THE ISSUE IS.... (1)

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***If you are in immediate danger, call 911. If you are in need of support and services you can call Stand Up Placer's 24-7 helpline at 1-800-575-5352.***

Domestic violence is prevalent in every community, regardless of socioeconomic status, gender, race, religion, or nationality. It can result in physical injury, psychological trauma, and even death. The devastating consequences of domestic violence can cross generations and last a lifetime. 

Domestic violence is extremely dangerous at every level.  Identifying the signs early on is critical to protect a victim and their loved ones. Domestic violence can be a life or death situation which is why California law takes it very seriously. While we understand why there is a hesitation to report - due to safety concerns, wanting to make the relationship work, financial restrictions, lack of housing, etc. - domestic violence is a crime that will continue to escalate. A terrifying statistic is the women in a domestic violence situation is 500% more likely to become a homicide victim by a gun. This is staggering.

More stats to consider:

  • 1 in 5 homicide victims are killed by an intimate partner
  • Over half of female homicide victims in the U.S. are killed by a current or former male intimate partner
  • Firearms significantly contribute to the fatality – Abusers with guns are 5x more likely to kill their victims
  • Every month an average of 70 women in the US are shot and killed by an intimate partner.
  • One in every 3 teenagers, 1 in every 4 women, and 1 in every 7 men will experience domestic violence in their lifetime
  • In the United States alone, an average of 24 people per minute are victims of domestic violence by an intimate partner

Seeking help can help break the cycle of abuse. Placer County law enforcement, social services, non-profits and more stand ready to help. You are never alone. 

Here are some quick overviews of avenues you can take:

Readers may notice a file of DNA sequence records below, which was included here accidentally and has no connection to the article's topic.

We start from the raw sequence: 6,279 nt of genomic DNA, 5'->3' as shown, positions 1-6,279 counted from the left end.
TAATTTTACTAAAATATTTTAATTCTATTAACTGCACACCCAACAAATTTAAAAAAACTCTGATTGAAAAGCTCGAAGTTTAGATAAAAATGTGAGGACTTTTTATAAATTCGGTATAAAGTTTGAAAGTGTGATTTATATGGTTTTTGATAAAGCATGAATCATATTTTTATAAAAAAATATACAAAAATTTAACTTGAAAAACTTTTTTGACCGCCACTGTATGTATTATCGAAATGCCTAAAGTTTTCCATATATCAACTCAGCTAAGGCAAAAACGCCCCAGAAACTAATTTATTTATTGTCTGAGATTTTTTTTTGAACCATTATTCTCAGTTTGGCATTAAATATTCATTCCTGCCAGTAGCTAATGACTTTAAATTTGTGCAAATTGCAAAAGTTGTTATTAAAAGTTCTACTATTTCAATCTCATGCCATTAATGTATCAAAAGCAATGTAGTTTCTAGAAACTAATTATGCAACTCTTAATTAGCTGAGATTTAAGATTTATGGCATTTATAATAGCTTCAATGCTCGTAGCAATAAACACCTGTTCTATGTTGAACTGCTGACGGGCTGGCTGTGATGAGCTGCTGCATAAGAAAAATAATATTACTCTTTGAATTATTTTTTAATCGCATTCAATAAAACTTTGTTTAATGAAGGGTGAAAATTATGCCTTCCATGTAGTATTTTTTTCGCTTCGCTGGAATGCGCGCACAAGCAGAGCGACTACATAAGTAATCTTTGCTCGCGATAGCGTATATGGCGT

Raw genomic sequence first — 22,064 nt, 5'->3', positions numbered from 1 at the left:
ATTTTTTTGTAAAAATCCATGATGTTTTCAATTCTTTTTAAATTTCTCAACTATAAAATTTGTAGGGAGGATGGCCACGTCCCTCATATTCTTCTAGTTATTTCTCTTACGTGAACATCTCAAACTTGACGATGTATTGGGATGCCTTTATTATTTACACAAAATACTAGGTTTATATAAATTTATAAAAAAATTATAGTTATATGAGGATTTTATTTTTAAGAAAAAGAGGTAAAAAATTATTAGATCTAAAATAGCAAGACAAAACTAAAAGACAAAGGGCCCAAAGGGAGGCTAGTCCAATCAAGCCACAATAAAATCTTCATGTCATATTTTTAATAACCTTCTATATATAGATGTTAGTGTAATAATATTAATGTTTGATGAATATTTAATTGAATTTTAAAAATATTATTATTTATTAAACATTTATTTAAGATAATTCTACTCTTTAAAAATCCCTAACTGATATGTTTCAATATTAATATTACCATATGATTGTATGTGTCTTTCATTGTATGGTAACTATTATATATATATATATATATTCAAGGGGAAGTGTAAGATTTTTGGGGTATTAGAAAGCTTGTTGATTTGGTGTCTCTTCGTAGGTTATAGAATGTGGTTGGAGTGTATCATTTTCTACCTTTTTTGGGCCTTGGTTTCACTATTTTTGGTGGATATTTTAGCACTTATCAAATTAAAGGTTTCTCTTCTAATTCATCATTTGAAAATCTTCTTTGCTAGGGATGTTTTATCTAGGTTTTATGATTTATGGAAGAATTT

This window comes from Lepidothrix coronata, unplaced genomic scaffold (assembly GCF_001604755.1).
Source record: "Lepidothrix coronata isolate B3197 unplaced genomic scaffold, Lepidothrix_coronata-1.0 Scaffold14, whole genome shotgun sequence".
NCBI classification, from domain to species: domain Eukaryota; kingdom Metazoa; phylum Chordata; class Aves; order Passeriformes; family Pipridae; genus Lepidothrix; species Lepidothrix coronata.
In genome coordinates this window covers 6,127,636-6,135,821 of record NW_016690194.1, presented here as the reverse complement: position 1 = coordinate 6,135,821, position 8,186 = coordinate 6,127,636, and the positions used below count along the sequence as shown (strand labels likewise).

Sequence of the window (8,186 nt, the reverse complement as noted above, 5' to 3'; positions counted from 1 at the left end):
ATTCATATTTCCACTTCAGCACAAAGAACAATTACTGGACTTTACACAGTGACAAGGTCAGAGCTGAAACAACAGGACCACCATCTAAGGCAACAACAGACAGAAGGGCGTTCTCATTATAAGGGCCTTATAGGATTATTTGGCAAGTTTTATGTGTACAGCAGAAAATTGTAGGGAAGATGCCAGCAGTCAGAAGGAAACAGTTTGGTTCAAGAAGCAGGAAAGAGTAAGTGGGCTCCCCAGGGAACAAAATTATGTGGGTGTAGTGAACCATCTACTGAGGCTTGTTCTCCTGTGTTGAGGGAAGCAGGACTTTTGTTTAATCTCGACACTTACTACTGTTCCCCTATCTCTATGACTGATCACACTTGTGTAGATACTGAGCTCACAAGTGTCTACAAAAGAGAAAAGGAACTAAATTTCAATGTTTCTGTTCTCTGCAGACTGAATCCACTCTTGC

>>>Still not convinced? Visit our virtual resource portal to learn more.<<<

Reporting Domestic Violence 

Reporting to law enforcement

  • The first step of an investigation is to make a report with your local law enforcement. 
  • They will ask you questions and details about what happened. You can always contact the police to add more information or clarify your statement later.
  • If you feel that you need support when you are making a complaint, you can ask a friend, family member, a case worker, or a lawyer to go with you to meet the police. 

"Law enforcement saved my life. While I was scared to report and move forward with the authorities, I have no doubt in my mind that working with the authorities is what saved me and my children in the long run." - DV Survivor Anabel V

Mandated reporting

  • Health care providers are required to make a report if they provide medical services to a patient whom they suspect is suffering from a physical injury due to a firearm or assaultive or abusive conduct.
  • This is not meant to penalize individuals who choose to get medical help, but rather provide a layer of protection. If you are injured to the point of needing medical attention, intervention is necessary for you and your loved one's safety. Mandated reporting provides you with a layer of deniability as the reporting is out of your hands. Remember, this is not YOUR fault, this fault lies solely on the abuser.

Detaining your abuser

  • With clear and convincing evidence, your abuser can be arrested and detained. 
  • There will be a bail hearing shortly after the arrest - you can make a statement at that bail hearing. 

Holding your abuser accountable

  •  The Placer County District Attorney's Office has a dedicated Domestic Violence Unit that works to hold abusers accountable, find victims justice, help survivors reclaim their voice and find legal options to help keep them safe moving forward. Learn more
  • The Deputy District Attorneys in this unit work closely with the District Attorney's Office's Victim Advocates to walk with victims every step of the way during the legal process. Learn more

***It is important to note that in California, only the state can bring charges against a person for domestic violence. The victim does not decide whether to go ahead and charge someone with a crime.The law requires prosecutors to move forward if they think the abuser will be a continued danger to the victim and community at large, regardless if the victim wants to proceed. Asking to press charges does not exist in DV situations. The law dictates that a prosecutor must proceed.*** 

Receiving a domestic violence restraining order